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Presentation Type

Open Access Poster Presentation

Keywords

Post-traumatic stress disorder--Public opinion; Sex differences (Psychology);

Abstract

Post-traumatic stress disorder (PTSD) is a debilitating mental disorder often associated with military servicemembers. Two common types of trauma associated with PTSD in servicemembers are combat and Military Sexual Trauma (MST). MST is defined as sexual harassment that is threatening in character or physical assault of a sexual nature that occurred while the victim was in the military. Stigma, or the negative social identity attributed to a feature or characteristics of an individual, is a factor associated with both PTSD and MST. In a qualitative study, recent veterans were asked about the perceptions of a soldier being diagnosed with a mental illness using words such as “embarrassing,” “career-ender,” “no longer a soldier,” and “sign of weakness” to describe a person seeking treatment for mental health problems (Rozanova et al., 2015). Servicemembers have indicated high levels of blame and responsibility associated with the victim of MST (Burns et al., 2014). Little research has investigated the relation between civilian stigma and servicemembers with PTSD. The current study was an investigation of gender differences among stigma associated with combat-related PTSD and MST-related PTSD. Participants read various vignettes and responded to measures of attitude, stigma, perceived devaluation and discrimination, desired social distance, and perceived dangerousness. ANOVA analyses revealed an overall pattern of main effects of gender such that greater stigma was associated with the male character in general. Also, main effects of trauma type were significant such that greater stigma was associated with PTSD than a physical injury, but minimal between combat-related and MST-related PTSD. Implications and future directions are discussed.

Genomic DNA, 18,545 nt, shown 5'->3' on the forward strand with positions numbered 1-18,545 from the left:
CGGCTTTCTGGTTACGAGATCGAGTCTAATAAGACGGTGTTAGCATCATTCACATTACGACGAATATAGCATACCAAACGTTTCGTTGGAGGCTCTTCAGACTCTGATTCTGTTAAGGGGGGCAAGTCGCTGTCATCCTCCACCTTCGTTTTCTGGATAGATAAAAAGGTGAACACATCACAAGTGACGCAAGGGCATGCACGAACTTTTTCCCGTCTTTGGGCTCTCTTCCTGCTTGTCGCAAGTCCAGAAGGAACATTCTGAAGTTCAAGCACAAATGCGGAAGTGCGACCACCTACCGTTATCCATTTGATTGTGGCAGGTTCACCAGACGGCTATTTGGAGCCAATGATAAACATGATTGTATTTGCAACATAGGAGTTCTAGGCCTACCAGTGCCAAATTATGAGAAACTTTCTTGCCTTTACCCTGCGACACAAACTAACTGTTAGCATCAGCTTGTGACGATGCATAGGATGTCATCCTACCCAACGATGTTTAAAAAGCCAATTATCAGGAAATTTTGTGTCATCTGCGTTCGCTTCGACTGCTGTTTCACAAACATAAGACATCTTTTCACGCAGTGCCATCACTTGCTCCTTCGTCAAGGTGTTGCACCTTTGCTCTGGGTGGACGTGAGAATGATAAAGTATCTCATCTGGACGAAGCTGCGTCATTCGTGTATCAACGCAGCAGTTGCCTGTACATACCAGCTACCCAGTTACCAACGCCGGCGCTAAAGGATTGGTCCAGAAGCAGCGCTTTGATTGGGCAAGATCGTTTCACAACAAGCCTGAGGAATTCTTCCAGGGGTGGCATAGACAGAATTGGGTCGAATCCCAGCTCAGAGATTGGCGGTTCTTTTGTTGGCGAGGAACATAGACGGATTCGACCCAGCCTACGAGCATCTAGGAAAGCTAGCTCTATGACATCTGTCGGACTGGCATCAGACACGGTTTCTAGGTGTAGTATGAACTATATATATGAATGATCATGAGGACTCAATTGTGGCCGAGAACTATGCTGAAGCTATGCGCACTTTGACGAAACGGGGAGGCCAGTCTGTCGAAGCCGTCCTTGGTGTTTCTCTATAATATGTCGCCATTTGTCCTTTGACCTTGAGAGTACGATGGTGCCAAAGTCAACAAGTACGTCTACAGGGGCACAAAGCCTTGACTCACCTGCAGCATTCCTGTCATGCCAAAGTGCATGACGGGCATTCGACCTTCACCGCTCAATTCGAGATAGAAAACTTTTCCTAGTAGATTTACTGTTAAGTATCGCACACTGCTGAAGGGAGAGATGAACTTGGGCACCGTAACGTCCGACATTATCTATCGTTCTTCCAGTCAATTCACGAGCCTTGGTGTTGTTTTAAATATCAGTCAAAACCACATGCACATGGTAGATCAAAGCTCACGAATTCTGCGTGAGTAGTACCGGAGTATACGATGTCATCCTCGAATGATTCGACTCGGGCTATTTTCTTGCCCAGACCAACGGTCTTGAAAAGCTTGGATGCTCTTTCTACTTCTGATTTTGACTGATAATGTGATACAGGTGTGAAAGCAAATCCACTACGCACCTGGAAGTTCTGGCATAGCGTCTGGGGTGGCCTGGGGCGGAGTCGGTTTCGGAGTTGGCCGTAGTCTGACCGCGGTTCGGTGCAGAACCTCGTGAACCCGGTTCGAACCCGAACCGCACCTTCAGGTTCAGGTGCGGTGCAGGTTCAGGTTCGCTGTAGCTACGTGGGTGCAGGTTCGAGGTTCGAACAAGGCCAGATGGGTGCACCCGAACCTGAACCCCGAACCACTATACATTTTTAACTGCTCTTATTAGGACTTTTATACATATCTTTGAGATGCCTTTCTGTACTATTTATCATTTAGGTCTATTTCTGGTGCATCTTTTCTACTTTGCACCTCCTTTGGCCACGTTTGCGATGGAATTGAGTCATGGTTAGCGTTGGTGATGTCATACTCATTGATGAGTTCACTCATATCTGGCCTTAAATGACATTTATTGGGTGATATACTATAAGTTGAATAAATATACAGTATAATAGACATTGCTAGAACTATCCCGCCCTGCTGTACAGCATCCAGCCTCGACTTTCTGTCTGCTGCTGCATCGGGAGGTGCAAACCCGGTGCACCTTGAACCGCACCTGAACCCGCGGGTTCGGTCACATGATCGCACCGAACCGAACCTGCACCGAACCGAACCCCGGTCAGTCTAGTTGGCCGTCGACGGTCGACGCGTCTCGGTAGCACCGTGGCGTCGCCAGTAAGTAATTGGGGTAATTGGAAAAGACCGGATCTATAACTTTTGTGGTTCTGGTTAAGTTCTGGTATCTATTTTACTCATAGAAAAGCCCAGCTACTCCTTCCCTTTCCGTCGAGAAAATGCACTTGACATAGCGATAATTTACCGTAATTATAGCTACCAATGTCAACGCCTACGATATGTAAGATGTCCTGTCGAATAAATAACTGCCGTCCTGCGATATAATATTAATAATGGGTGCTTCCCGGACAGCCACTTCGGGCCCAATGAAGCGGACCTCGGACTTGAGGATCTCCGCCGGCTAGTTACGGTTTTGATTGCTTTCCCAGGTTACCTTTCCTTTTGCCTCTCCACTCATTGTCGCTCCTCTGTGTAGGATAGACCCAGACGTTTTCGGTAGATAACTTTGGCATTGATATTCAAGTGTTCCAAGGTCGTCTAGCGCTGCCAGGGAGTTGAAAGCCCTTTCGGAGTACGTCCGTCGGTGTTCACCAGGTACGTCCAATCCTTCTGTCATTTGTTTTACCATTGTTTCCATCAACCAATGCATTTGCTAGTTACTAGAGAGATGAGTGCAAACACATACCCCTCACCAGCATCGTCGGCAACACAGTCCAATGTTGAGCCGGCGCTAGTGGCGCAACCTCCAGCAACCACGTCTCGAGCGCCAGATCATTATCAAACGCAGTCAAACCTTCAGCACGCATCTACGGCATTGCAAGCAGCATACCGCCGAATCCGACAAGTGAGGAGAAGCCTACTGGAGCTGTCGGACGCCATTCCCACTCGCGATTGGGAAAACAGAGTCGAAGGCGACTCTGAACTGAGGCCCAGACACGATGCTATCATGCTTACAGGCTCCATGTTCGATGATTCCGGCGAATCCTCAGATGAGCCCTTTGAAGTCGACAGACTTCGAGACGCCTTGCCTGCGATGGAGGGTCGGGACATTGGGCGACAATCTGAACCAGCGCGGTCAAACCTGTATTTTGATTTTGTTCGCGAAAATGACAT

Start Date

4-4-2017 11:00 AM

End Date

4-4-2017 1:30 PM

Faculty Advisor

Elizabeth Lefler

Department

Department of Psychology

Comments

Location: Maucker Union Ballroom

File Format

application/pdf

Embargo Date

11-1-2017

Available for download on Wednesday, November 01, 2017

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Apr 4th, 11:00 AM Apr 4th, 1:30 PM

Gender Differences in Civilian Stigma of Combat-related and Military Sexual Trauma-related PTSD

Post-traumatic stress disorder (PTSD) is a debilitating mental disorder often associated with military servicemembers. Two common types of trauma associated with PTSD in servicemembers are combat and Military Sexual Trauma (MST). MST is defined as sexual harassment that is threatening in character or physical assault of a sexual nature that occurred while the victim was in the military. Stigma, or the negative social identity attributed to a feature or characteristics of an individual, is a factor associated with both PTSD and MST. In a qualitative study, recent veterans were asked about the perceptions of a soldier being diagnosed with a mental illness using words such as “embarrassing,” “career-ender,” “no longer a soldier,” and “sign of weakness” to describe a person seeking treatment for mental health problems (Rozanova et al., 2015). Servicemembers have indicated high levels of blame and responsibility associated with the victim of MST (Burns et al., 2014). Little research has investigated the relation between civilian stigma and servicemembers with PTSD. The current study was an investigation of gender differences among stigma associated with combat-related PTSD and MST-related PTSD. Participants read various vignettes and responded to measures of attitude, stigma, perceived devaluation and discrimination, desired social distance, and perceived dangerousness. ANOVA analyses revealed an overall pattern of main effects of gender such that greater stigma was associated with the male character in general. Also, main effects of trauma type were significant such that greater stigma was associated with PTSD than a physical injury, but minimal between combat-related and MST-related PTSD. Implications and future directions are discussed.